Umbra Search African American History has been selected to receive the 2017 Award for Access from the Center for Research Libraries.
Umbra Search contains a widely diverse selection of special collections materials delivered simultaneously by numerous institutions, serving their own content within their own interfaces.
Principal Investigator Cecily Marcus said her goal for Umbra Search was to offer students, faculty, and local community members access to histories and experiences that are often silenced, marginalized, or otherwise left in the shadows of history. Marcus is also Curator of the Archie Givens, Sr., Collection of African American Literature at the University of Minnesota Libraries.
Umbra Search provides access to collection materials and promotes teaching and research in three ways:
- Through a free embeddable widget and search tool, umbrasearch.org, that aggregates over 500,000 digitized materials (photographs, manuscripts, video, audio, etc.) from more than 1,000 U.S. libraries and archives;
- By digitizing African American history materials from across University of Minnesota collections; and
- And by providing support for students, scholars, artists, and the public through residencies, workshops, and events around the country.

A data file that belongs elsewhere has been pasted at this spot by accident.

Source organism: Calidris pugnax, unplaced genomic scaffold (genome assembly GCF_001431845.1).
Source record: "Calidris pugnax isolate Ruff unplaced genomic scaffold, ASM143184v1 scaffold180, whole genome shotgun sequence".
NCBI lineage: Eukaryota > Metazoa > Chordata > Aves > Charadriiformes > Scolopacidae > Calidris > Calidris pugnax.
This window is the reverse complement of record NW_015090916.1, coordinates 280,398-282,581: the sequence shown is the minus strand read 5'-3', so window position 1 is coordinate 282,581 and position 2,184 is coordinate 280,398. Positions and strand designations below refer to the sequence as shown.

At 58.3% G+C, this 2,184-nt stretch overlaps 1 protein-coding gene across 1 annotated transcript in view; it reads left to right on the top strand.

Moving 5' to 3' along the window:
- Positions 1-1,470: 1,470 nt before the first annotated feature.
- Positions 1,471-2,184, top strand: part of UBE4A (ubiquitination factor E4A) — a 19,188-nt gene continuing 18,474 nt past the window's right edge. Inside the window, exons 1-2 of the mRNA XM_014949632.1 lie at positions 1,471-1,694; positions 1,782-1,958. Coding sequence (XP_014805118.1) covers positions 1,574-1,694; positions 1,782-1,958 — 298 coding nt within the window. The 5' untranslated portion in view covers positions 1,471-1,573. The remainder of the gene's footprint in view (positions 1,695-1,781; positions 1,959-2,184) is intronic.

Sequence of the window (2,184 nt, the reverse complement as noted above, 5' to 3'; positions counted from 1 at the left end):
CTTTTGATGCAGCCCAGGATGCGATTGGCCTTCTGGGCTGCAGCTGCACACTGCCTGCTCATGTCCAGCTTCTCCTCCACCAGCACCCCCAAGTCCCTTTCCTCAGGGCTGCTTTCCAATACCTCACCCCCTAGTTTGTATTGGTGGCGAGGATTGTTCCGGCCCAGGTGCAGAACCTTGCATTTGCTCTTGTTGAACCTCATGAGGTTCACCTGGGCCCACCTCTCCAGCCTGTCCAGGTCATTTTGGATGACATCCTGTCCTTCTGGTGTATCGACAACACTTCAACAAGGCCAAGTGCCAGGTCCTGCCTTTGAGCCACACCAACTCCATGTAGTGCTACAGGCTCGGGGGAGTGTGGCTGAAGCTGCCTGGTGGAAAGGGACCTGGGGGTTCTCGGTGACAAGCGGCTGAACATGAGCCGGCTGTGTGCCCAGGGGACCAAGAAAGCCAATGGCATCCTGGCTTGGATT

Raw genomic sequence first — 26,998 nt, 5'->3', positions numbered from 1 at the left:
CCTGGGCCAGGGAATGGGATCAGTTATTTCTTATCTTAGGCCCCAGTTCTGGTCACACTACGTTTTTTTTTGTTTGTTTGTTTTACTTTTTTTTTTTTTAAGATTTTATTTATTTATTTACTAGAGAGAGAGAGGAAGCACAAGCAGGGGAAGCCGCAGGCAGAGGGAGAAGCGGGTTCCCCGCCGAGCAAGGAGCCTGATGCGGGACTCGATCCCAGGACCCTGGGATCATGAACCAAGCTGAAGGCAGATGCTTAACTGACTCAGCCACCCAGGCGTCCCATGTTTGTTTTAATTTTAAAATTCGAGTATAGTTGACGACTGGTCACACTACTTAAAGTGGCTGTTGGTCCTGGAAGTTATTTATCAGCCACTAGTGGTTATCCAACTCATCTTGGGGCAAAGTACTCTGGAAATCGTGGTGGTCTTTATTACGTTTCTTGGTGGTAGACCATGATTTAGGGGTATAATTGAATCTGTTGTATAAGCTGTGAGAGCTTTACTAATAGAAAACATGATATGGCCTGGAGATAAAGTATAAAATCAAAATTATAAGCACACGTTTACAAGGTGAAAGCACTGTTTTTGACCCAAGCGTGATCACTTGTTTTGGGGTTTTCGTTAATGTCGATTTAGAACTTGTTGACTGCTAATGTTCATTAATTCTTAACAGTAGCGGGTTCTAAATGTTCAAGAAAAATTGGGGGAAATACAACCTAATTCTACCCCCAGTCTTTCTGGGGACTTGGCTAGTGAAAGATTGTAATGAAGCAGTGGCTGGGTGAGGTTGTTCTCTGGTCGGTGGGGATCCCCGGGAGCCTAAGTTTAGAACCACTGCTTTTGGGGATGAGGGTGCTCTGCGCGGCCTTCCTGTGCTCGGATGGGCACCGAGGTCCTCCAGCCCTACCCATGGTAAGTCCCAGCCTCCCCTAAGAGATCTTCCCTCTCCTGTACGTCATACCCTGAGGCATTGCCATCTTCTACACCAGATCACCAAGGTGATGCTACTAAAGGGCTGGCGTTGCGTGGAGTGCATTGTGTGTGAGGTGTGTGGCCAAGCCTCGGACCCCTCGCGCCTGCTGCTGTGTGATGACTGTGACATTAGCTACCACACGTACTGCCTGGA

The umbrasearch.org database contains research materials from thousands of collections, including Yale University, the Smithsonian, and founding partner the Digital Public Library of America (DPLA), which provides over half of the materials found in Umbra Search.
To promote the project, a year-long social media campaign, #UmbraSearch365, shares Umbra Search content every day in order to increase exposure. The campaign has proved successful. Since its beta release in March 2015, Umbra Search has averaged 51,000 page views per month, and within a year more than doubled its user base.
Umbra Search is also leading the digitization of half a million African American history materials across more than 70 University of Minnesota Libraries archival and special collections that will be added to Umbra Search and the DPLA over the next two years. This work will provide broad access to records that may otherwise never be described, identified, and used for African American history research.
Umbra Search is currently collaborating with the University of Minnesota’s Digital Arts, Sciences, and Humanities program (DASH), and the Chicano Studies Department to conduct a feasibility analysis of a possible thematic digital aggregation for Chicano art collections.
Amistad Research Center, a nationally recognized African American historical resource institution based in New Orleans, is also a founding partner.
“By providing access to thousands of digitized materials, Umbra Search makes it possible to do research at libraries all across the country without getting on a plane,” said Amistad’s Executive Director Dr. Kara Tucina Olidge. “We are honored to be an Umbra Search partner.”